A genetic cause of increased sensitivity to the hormone insulin has been identified in new research which could lead to the development of new drug treatments for type 2 diabetes.
“Insulin resistance is a major feature of type 2 diabetes. The insulin-producing cells in the pancreas [beta cells] may be working hard and pumping out lots of insulin, but the body’s cells no longer respond,” study leader Dr. Anna Gloy, of the University of Oxford, explained.
“Finding a genetic cause of the opposite – insulin sensitivity – gives us a new window on the biological processes involved. Such understanding could be important in developing new drugs that restore insulin sensitivity in type 2 diabetes.”
The discovery was made by Dr Gloyn and colleagues from Oxford University, the Churchill Hospital in Oxford and the Babraham Institute in Cambridge. The team performed glucose tolerance tests on 15 healthy individuals and 15 patients with Cowden syndrome to examine insulin sensitivity and beta cell function.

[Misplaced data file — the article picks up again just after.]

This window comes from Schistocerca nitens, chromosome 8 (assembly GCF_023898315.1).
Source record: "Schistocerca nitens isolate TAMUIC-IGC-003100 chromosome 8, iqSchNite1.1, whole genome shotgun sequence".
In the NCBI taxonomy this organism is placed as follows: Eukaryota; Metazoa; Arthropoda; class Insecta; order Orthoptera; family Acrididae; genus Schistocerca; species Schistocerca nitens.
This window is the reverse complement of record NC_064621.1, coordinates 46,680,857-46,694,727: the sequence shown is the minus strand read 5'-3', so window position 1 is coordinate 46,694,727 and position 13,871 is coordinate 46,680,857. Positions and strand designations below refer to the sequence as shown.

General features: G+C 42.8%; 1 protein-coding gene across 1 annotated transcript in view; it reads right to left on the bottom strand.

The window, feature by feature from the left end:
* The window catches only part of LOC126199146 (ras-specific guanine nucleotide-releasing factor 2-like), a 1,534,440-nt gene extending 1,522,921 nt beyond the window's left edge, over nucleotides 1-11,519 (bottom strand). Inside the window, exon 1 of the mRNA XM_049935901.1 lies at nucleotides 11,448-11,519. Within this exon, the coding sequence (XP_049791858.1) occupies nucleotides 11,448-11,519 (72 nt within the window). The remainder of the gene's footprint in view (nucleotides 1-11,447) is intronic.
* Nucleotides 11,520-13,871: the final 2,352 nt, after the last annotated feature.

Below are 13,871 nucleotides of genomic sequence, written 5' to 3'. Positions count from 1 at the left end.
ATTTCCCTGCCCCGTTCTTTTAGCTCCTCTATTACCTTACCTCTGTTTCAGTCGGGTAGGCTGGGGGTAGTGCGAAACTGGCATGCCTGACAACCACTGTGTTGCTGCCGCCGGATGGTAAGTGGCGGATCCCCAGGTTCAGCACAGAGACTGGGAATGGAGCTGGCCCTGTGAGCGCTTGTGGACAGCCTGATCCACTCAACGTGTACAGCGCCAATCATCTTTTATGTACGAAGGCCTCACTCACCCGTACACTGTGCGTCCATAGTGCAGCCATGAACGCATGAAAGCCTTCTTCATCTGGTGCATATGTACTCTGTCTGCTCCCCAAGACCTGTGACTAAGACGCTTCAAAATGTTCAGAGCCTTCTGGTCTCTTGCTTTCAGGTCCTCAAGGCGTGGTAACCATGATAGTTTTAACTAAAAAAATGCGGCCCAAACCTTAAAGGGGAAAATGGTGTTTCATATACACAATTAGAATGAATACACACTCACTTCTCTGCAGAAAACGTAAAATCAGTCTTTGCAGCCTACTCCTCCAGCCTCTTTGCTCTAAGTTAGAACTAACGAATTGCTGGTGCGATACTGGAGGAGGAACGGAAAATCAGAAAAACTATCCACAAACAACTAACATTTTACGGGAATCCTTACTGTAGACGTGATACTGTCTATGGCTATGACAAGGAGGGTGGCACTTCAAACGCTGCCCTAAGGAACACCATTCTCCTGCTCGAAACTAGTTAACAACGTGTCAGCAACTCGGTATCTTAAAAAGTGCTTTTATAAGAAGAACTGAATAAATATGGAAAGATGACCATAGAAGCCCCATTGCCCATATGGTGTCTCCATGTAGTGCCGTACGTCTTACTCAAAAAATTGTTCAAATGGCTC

Cowden syndrome is a rare condition caused by mutations in the PTEN gene that increase the risk of certain cancers. With PTEN involved in both cell growth and metabolic signalling, the researchers said it was possible that “mutations in PTEN could improve metabolism”.
The results showed that those with Cowden syndrome had significantly lower measures of insulin resistance (i.e. high insulin sensitivity) due to increased activity in the insulin signalling pathway.
After expanding the comparison to more than 2,000 healthy adults from a population-based study, the researchers also surprisingly found higher rates of obesity among the PTEN mutation carriers, despite their low resistance to insulin.
“We have demonstrated an apparently divergent effect of PTEN mutations: increased risks of obesity and cancer but a decreased risk of type 2 diabetes owing to enhanced insulin sensitivity,” first author Dr. Aparna Pal, from the University of Oxford, concluded.
The findings are published in the latest issue of the New England Journal of Medicine .

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